The Archaeological site of Mount Bonifato is located in Alcamo. According to Licofrone of Alexandria, there was a village called Longuro on Mount Bonifato of Alcamo in ancient times. This settlement had been founded by a colony of Greeks who had escaped from Troy.
The archeological site was probably inhabited from the 7th century BCE to the 12th century AD. From the 6th century BCE Mount Bonifato very probably had the status of a satellite to the nearby town of Segesta. Further, the site shows unusual traces of human settlement during the period of the Roman Empire. After the 3rd-2nd century B.C. the Romans directed their interest towards the vale of the mount and along the coast of the gulf of Castellammare, to the west along the valley of the Fiume Freddo (later Fiume Caldo), and to the east to the valley of the Finocchio and Calatubo torrents.
The walls brought to light testify to a continuous presence from the 9th century on. When the Arabs came to Mount Bonifato, they chose to build their houses in the same place where those of former periods had stood. Moreover they found a safe place here, and adequate resources for a lifestyle suited to their family units, thanks to the presence of water.
The cisterns of the medieval era date back to the 13th century. The date is confirmed by the construction techniques used and by the finding of green glazed ceramics of that period. The work on their recovery and restoration involved the removal of the humus and other material which completely filled both cisterns. Cistern A, about 4 metres high and 6 metres long, was used by various unicellular houses. Cistern B, which is smaller than the other, is about 2.85 metres by 4.30 metres.References:
The famous Italian Medici family have given two queens to France: Catherine, the spouse of Henry II, and Marie, widow of Henry IV, who built the current Luxembourg palace. Maria di Medici had never been happy at the Louvre, still semi-medieval, where the fickle king, did not hesitate to receive his mistresses. The death of Henry IV, assassinated in 1610, left the way open for Marie's project. When she became regent, she was able to give special attention to the construction of an imposing modern residence that would be reminiscent of the Palazzo Pitti and the Boboli Gardens in Florence, where she grew up. The development of the 25-hectare park, which was to serve as a jewel-case for the palace, began immediately.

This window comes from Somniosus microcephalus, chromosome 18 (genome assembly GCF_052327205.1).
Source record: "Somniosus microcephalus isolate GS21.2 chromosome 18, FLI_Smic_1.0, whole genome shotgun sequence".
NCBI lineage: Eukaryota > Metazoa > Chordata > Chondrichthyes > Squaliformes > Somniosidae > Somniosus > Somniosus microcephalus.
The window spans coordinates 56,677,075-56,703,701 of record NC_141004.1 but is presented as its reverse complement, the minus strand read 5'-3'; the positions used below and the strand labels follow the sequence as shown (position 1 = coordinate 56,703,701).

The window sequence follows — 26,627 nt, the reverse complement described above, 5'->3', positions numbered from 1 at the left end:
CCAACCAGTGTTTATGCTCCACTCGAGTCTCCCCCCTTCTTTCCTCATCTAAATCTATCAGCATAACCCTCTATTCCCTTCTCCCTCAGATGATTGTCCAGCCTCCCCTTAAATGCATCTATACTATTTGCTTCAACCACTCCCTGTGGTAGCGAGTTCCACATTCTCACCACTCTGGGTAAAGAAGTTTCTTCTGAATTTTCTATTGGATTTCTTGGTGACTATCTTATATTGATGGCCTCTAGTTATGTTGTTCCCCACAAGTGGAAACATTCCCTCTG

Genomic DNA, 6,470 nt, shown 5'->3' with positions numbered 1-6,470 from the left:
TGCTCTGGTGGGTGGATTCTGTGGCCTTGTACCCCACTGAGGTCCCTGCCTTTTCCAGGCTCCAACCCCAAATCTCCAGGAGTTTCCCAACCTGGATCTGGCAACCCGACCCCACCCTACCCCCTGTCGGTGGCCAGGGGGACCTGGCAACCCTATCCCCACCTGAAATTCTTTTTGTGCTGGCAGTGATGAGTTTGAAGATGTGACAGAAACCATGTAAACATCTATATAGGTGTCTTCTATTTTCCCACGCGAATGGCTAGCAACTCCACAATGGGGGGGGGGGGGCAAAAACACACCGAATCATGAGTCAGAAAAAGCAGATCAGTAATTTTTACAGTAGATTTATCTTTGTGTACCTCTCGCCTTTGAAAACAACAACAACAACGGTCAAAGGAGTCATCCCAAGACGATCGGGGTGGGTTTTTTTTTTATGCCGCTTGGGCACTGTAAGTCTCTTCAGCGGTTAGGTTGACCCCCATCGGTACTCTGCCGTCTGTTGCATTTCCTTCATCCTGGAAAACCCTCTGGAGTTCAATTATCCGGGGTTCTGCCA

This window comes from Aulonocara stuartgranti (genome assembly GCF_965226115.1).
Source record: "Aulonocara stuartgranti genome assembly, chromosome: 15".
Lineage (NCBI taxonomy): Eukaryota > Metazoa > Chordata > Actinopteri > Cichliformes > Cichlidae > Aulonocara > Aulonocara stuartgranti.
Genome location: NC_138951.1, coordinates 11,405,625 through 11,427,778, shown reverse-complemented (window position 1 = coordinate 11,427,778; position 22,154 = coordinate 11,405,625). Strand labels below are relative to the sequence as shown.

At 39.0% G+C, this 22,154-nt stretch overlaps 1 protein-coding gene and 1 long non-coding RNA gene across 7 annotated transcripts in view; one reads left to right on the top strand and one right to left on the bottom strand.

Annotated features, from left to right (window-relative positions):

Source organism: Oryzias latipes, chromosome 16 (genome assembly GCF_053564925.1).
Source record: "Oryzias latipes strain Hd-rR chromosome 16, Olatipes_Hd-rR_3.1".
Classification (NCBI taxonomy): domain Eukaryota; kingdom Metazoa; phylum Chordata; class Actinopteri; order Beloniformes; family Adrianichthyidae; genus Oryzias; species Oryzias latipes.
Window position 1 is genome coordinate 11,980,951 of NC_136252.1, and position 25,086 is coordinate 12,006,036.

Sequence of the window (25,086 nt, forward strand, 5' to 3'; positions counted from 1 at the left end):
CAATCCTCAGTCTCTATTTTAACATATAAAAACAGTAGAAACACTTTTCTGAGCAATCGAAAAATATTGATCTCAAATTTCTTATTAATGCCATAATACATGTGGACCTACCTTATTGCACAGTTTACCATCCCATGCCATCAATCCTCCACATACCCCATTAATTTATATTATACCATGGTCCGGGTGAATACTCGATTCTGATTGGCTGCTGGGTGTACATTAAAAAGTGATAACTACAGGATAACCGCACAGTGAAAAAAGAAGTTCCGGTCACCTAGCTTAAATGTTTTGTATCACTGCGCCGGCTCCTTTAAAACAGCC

The architect, Salomon de Brosse, began the work in 1615. Only 16 years later was the palace was completed. Palace of Luxembourg affords a transition between the Renaissance and the Classical period.
In 1750, the Director of the King's Buildings installed in the wing the first public art-gallery in France, in which French and foreign canvases of the royal collections are shown. The Count of Provence and future Louis XVIII, who was living in Petit Luxembourg, had this gallery closed in 1780: leaving to emigrate, he fled from the palace in June 1791.
During the French Revolution the palace was first abandoned and then moved as a national prison. After that it was the seat of the French Directory, and in 1799, the home of the Sénat conservateur and the first residence of Napoleon Bonaparte, as First Consul of the French Republic. The old apartments of Maria di Medici were altered. The floor, which the 80 senators only occupied in 1804, was built in the middle of the present Conference Hall.
Beginning in 1835 the architect Alphonse de Gisors added a new garden wing parallel to the old corps de logis, replicating the look of the original 17th-century facade so precisely that it is difficult to distinguish at first glance the old from the new. The new senate chamber was located in what would have been the courtyard area in-between.
The new wing included a library (bibliothèque) with a cycle of paintings (1845–1847) by Eugène Delacroix. In the 1850s, at the request of Emperor Napoleon III, Gisors created the highly decorated Salle des Conférences, which influenced the nature of subsequent official interiors of the Second Empire, including those of the Palais Garnier.
During the German occupation of Paris (1940–1944), Hermann Göring took over the palace as the headquarters of the Luftwaffe in France, taking for himself a sumptuous suite of rooms to accommodate his visits to the French capital. Since 1958 the Luxembourg palace has been the seat of the French Senate of the Fifth Republic.